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ARC Review – On a Sunbeam by Tillie Walden

Title: On a Sunbeam by Tillie Walden

Author: Rachel Hartman

Rating: ★★★★

Synopsis: Throughout the deepest reaches of space, a crew rebuilds beautiful and broken-down structures, painstakingly putting the past together. As Mia, the newest member, gets to know her team, the story flashes back to her pivotal year in boarding school, where she fell in love with a mysterious new student. When Mia grows close to her new friends, she reveals her true purpose for joining their ship—to track down her long-lost love.

An inventive world, a breathtaking love story, and stunning art come together in this new work by award-winning artist Tillie Walden.

Huge thank you to Raincoast for this ARC!

Sam’s Review:

I loved the heck out of Tillie Walden’s Spinning. When I heard that more of her comics were being published, I decided to keep my eye out for them. On a Sunbeam focuses on a female-female relationship that transcends to the deepest edge of the universe.

This book was beautiful. I loved Walden’s artwork and the colour choice of muted tones throughout the story. There’s a sense of loneliness, foreboding, and discomfort throughout On a Sunbeam, and that is reflected in the artwork through and through. What I loved about the story was the relationship between Mira and Grace. It felt very genuine and raw, right down to the moments where there was heartbreak. Mia is an interesting character in that she’s very strong and smart, but she’s not necessarily the most comfortable in her own skin. I found she was very easy to connect with.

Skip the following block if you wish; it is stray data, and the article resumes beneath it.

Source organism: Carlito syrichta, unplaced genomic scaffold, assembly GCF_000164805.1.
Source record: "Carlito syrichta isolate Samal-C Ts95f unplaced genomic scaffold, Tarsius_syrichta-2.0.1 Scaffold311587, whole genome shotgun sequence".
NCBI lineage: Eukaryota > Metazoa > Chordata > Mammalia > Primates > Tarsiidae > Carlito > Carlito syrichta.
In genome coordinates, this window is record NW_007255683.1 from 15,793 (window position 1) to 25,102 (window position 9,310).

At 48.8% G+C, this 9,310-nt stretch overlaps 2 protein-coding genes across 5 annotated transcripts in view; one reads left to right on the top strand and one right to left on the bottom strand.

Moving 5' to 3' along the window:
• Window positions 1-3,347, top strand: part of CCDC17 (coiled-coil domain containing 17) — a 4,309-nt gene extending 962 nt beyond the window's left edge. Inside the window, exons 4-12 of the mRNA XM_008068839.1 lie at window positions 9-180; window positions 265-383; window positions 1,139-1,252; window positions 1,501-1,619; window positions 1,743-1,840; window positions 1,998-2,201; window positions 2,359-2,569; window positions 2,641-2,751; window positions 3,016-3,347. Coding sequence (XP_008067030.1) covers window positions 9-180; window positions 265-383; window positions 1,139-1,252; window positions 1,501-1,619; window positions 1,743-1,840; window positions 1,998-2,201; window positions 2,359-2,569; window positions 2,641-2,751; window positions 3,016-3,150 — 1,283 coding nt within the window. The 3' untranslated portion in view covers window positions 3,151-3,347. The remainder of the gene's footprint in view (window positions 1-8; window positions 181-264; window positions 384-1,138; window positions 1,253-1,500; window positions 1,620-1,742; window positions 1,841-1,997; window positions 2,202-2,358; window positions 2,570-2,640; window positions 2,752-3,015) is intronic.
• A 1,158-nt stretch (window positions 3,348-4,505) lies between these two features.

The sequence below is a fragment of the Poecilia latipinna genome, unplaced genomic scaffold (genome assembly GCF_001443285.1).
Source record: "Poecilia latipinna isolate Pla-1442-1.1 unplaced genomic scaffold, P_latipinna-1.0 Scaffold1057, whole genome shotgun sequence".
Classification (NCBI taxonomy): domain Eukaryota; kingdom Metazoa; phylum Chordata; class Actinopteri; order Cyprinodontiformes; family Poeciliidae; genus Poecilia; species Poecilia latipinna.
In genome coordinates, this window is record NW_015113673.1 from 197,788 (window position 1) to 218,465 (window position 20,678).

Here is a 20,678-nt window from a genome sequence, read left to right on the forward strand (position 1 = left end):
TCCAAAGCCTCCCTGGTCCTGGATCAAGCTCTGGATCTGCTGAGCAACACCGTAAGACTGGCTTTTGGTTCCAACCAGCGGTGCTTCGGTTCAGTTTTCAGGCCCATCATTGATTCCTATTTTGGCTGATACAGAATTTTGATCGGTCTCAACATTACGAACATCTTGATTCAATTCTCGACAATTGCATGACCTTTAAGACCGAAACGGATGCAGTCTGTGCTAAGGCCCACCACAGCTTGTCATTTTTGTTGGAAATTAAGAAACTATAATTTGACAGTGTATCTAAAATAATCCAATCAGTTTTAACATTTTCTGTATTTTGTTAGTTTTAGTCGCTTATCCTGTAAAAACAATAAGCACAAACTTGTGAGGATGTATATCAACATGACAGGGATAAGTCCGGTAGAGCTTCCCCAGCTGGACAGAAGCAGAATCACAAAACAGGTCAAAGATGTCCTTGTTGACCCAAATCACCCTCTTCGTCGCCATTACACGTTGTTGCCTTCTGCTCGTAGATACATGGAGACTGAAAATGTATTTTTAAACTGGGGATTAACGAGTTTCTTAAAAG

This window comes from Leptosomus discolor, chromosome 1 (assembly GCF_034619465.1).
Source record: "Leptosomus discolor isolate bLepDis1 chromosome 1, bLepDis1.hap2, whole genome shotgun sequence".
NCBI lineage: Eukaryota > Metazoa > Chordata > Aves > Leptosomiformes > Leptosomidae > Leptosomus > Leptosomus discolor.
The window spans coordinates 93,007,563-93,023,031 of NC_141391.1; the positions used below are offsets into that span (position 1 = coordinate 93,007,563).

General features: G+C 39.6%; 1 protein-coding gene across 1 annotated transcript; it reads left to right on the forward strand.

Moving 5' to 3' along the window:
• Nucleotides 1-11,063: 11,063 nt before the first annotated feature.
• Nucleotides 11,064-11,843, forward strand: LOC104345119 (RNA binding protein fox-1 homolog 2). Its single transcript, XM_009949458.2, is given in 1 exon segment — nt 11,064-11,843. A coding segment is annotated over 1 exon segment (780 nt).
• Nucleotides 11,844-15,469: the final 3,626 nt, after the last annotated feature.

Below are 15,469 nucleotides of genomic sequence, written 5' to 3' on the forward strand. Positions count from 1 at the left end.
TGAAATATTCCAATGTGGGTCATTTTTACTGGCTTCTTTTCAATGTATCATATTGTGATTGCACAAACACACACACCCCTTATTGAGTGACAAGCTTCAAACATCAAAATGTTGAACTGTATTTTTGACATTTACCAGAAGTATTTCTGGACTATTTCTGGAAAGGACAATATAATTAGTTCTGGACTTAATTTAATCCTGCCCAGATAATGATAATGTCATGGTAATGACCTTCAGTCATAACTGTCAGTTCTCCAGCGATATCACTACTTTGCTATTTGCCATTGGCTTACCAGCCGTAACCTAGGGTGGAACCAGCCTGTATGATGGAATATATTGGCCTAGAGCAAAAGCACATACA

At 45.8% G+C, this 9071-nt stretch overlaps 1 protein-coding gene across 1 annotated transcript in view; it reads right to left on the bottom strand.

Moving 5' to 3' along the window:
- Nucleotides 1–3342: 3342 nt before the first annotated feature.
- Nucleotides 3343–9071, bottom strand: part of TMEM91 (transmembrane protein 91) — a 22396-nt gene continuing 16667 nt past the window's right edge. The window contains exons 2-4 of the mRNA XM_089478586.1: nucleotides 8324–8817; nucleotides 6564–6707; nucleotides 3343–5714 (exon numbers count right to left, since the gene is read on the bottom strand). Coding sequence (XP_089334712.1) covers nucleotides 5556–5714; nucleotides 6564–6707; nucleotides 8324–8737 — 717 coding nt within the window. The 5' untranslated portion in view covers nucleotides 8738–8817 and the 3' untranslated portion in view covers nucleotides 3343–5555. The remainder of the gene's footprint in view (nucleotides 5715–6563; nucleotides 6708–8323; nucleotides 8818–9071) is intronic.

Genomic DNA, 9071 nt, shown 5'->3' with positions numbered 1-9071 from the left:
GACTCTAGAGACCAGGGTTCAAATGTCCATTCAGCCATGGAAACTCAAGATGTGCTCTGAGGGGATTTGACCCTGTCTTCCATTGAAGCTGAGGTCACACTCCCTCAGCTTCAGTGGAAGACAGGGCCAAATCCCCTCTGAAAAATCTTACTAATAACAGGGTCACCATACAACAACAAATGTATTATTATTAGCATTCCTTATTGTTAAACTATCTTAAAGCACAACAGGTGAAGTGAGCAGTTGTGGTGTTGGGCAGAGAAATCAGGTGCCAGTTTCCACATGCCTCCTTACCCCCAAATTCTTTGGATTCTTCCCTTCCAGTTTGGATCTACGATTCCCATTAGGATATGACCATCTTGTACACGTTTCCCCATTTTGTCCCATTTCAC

There is also so much going on in this story. I think what I loved was how disjointed parts of it felt. Nothing entirely felt straight-forward and I found myself constantly questioning what was going on. Furthermore, there’s some interesting discussion regarding language usage, family dynamics, and even though this story takes place in outer space, space itself feels like it’s own character.

I loved reading On a Sunbeam, from its wonderful lady-driven romance, to its portrayal of family (and how family doesn’t have to be blood). I think Tillie Walden is a talented storyteller who gets readers attached to her characters and often lets the reader feel a strong connection to them. This story is dark, yet hopeful, and I think it will gel with readers who want stories that they feel they can be closely connected to.

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ARC Review – Check, Please!: #Hockey by Ngozi Ukazu

Title: Check, Please!: #Hockey

Author: Ngozi Ukazu

Rating: ★★★★★

Synopsis: A collection of the first half of the megapopular webcomic series of the same name, Check, Please!: #Hockey is the first book of a hilarious and stirring two-volume coming-of-age story about hockey, bros, and trying to find yourself during the best four years of your life.

Huge thank you to Raincoast for this ARC!

Sam’s Review: 

I didn’t even know I needed Check Please! in my life until I started reading it. It was a webcomic that I saw being discussed over on Cece @ ProblemsofaBookNerd’s channel, and every time she mentioned it, the more intrigued I was. Hockey? Baked goods? Vlogging? What more can you ask for?

Eric “Bitty” Bittle is the smallest player on his college hockey team. He’s also openly gay, and kinda sorta maybe has the hots for Jack, a French-Canadian teammate. The romance between the two is SO DARLING. It is so cute, and I love how organic it feels in the story. Eric and Jack are just so awkward and sweet! I kept rooting for them from start to finish even though yes, I knew they would end up together. THAT’S NOT THE POINT. POINT IS IS LOVED IT, OKAY?!